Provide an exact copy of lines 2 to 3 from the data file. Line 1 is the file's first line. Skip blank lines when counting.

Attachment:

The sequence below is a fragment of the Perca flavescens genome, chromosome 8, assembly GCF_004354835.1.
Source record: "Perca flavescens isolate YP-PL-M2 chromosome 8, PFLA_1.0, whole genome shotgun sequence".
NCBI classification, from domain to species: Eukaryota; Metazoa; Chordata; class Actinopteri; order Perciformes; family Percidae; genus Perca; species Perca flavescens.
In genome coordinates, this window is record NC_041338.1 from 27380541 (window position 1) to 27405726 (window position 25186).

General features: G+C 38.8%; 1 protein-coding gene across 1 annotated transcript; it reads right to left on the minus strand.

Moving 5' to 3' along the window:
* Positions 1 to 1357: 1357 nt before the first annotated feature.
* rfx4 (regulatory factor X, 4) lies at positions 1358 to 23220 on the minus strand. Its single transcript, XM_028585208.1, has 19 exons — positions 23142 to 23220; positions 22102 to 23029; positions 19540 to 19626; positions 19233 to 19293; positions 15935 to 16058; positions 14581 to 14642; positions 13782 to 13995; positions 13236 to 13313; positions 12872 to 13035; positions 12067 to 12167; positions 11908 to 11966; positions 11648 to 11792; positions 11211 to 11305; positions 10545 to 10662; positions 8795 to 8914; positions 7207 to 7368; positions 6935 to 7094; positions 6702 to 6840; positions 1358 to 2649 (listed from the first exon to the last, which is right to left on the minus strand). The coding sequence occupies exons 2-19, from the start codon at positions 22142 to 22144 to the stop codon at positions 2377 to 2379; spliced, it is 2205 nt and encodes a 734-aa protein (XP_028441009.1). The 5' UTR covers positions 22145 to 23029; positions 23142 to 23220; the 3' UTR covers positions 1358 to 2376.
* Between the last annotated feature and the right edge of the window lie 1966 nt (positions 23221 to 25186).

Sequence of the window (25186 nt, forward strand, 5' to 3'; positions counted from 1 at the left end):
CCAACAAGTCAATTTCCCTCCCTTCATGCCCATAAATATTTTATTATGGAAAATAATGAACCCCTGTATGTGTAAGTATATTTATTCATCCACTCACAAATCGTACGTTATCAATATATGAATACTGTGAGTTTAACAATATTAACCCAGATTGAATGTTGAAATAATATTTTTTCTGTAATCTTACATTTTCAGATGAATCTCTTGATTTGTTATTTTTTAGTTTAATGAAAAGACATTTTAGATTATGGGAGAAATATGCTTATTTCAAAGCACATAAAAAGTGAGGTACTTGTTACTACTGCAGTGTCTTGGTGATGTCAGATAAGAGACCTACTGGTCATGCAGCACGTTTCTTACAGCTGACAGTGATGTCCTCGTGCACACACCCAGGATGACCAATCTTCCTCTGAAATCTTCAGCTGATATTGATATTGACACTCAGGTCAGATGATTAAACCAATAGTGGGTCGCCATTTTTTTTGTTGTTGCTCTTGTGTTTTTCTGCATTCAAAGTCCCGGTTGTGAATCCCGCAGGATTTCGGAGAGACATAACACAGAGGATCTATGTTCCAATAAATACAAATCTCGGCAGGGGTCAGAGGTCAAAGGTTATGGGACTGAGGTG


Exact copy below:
Source record: "Perca flavescens isolate YP-PL-M2 chromosome 8, PFLA_1.0, whole genome shotgun sequence".
NCBI classification, from domain to species: Eukaryota; Metazoa; Chordata; class Actinopteri; order Perciformes; family Percidae; genus Perca; species Perca flavescens.